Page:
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Hyperion Records

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Track(s) taken from CDA67539
Recording details: May 2005
Temple Church, London, United Kingdom
Produced by Jeremy Summerly
Engineered by Simon Eadon
Release date: March 2006
Total duration: 4 minutes 18 seconds

'Whether chant-inspired, leaning towards a jazz idiom or chromaticism, the music is an unusual hybrid. The Holst Singers are eloquent and beguiling under the thoughtful direction of Stephen Layton' (Choir & Organ)

'The Holst Singers create great clouds of texture, which surge, form, and melt before your ears … for a bag of musical bonbons à la violette, this disc can't be beaten' (BBC Music Magazine)

'The Holst Singers—Stephen Layton's 'other' great choir—is every bit as skilled, sonorous and sensitive as his better-known group, Polyphony. Very few conductors manage this sort of exquisite phrasing, subtle nuance, gleaming sound, and absolute control that you hear from any of Layton's choirs. Hyperion records them beautifully and offers its usual complete and classy booklet' (American Record Guide)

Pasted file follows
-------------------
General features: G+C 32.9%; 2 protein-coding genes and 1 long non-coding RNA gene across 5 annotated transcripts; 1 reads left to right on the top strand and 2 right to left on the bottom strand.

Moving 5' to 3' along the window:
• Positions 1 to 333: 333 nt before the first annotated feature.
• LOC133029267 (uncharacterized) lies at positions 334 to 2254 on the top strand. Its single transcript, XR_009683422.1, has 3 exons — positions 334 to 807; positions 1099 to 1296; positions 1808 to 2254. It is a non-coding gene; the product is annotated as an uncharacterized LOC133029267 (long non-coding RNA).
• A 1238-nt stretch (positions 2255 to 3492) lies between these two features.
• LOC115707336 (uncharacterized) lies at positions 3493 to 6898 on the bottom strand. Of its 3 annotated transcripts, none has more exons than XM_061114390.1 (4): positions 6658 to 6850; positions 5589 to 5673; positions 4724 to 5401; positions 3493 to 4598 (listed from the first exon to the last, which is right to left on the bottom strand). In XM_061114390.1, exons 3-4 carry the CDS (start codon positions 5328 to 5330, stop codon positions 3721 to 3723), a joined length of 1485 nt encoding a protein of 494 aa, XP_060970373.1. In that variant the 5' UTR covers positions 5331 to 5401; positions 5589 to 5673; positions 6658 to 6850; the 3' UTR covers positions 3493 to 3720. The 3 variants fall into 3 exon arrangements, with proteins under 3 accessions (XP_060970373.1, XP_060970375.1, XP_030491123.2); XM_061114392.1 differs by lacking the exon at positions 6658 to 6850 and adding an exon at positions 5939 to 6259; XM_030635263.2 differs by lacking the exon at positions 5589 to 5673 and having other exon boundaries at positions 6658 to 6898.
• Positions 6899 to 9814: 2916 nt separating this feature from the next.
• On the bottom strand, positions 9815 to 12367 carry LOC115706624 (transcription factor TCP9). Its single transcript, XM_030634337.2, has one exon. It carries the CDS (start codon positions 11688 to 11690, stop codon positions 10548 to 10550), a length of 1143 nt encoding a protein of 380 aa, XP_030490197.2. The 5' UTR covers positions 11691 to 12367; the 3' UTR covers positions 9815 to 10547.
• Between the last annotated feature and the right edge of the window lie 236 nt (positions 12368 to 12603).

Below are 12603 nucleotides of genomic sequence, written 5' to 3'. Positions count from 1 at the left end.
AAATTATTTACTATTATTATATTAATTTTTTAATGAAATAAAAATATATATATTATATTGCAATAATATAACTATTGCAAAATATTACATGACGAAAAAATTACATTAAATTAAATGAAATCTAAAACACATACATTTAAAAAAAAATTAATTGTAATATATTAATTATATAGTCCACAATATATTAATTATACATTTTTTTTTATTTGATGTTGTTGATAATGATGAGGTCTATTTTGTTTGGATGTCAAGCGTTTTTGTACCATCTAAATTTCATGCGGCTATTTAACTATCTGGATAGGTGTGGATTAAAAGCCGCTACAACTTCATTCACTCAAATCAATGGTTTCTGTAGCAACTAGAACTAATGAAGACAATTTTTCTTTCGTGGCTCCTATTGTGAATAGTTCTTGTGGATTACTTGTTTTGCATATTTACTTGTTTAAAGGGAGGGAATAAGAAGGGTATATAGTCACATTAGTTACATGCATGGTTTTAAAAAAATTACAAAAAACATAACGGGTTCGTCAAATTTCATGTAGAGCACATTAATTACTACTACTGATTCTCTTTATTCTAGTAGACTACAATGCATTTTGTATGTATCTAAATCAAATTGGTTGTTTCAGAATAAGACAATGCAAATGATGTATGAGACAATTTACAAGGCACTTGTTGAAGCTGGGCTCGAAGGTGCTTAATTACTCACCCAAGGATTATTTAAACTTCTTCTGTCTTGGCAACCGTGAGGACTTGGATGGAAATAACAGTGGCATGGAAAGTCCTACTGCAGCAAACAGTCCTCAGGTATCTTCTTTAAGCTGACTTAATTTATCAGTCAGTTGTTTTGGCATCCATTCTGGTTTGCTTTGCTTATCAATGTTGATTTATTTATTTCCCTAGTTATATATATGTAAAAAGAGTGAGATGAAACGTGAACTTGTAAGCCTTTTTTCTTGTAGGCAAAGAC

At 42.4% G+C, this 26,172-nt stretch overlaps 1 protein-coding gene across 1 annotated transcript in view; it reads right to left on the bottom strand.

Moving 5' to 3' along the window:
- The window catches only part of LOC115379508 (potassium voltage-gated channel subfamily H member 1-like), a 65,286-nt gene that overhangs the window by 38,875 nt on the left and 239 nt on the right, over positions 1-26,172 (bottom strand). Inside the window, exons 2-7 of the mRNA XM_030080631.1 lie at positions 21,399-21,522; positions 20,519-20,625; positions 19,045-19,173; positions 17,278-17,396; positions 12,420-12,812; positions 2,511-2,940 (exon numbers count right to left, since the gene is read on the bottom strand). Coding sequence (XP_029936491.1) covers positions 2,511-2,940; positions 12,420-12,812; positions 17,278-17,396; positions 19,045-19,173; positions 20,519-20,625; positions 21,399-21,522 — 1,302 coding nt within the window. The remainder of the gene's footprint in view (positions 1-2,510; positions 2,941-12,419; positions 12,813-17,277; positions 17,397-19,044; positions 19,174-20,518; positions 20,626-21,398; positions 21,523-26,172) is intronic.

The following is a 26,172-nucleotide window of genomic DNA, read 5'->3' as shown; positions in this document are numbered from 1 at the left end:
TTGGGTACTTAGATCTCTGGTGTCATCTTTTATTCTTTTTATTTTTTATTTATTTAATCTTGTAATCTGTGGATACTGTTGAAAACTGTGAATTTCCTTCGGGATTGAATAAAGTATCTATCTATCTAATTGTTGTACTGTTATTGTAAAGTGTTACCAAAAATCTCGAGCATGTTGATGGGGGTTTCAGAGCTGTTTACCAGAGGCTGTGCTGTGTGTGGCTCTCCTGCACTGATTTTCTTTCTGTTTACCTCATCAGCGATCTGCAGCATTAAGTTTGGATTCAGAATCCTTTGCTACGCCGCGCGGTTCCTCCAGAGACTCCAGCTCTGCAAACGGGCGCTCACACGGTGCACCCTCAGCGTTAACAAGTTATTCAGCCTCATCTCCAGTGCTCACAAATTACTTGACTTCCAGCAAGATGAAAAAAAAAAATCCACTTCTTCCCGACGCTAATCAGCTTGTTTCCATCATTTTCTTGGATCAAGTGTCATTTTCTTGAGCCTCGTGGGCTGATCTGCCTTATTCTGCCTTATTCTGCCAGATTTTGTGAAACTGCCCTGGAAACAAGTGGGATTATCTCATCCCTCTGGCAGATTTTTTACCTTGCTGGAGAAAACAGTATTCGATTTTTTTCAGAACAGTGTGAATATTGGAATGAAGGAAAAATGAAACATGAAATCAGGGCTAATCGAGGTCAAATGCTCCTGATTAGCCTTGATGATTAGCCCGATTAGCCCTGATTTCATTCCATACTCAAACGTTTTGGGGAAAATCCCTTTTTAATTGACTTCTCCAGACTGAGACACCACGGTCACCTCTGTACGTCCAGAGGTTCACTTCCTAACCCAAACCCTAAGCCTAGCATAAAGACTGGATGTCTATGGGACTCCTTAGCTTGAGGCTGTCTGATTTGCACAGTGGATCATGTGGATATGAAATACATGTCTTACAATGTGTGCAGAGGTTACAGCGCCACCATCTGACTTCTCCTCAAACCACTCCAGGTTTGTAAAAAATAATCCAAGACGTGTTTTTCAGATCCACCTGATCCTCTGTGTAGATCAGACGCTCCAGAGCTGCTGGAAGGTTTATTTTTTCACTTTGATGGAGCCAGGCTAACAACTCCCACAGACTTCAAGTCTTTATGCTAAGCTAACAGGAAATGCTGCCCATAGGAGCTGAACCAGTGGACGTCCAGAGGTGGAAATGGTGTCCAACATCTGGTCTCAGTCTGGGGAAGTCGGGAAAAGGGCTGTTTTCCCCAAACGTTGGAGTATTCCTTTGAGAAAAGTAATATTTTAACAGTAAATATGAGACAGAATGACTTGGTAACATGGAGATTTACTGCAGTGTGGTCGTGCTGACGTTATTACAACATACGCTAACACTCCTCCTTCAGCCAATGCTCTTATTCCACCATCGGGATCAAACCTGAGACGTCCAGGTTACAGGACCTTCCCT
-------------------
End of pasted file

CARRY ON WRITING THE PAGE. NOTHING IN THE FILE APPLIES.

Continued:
'This is simply gorgeous music which has not so much moments of sublime beauty as virtually no passages which aren't, both singly and cumulatively, utterly enchanting' (International Record Review)

'Shades of Messiaen, Duruflé, Gregorian chant and jazz tinge Villette's elegant, unpretentious motets, sensitively performed here' (Classic FM Magazine)

'The Holst Singers’ blend, diction, intonation, and ensemble are uniformly up there with the best, as is the engineering of the recording' (Fanfare, USA)

'If I was going to choose a record company to commit Villette's music to disc, then Hyperion would be my first choice and the team invovled in this production do not let composer or musicians down, capturing the mood so well … it is a cracking CD' (Cathedral Music)

'This recording offers the most comprehensive compilation of Villette's choral music in print. Layton's interpretation skillfully supports the composer's intent, especially in terms of text-music relationships. The Holst Singers' diversity of tone color, pristine intonation, exploration of dynamic range, and nuances of rhythmic flexibility are consistently excellent … Layton's balance of every tone in the twenty-part texture achieves an outstanding sonority, a highlight of the recording … I recommend this recording enthusiastically and without reservation' (Choral Guide)

O magnum misterium, Op 53
composer
1983
author of text
Responsories at Matins, Christmas Day

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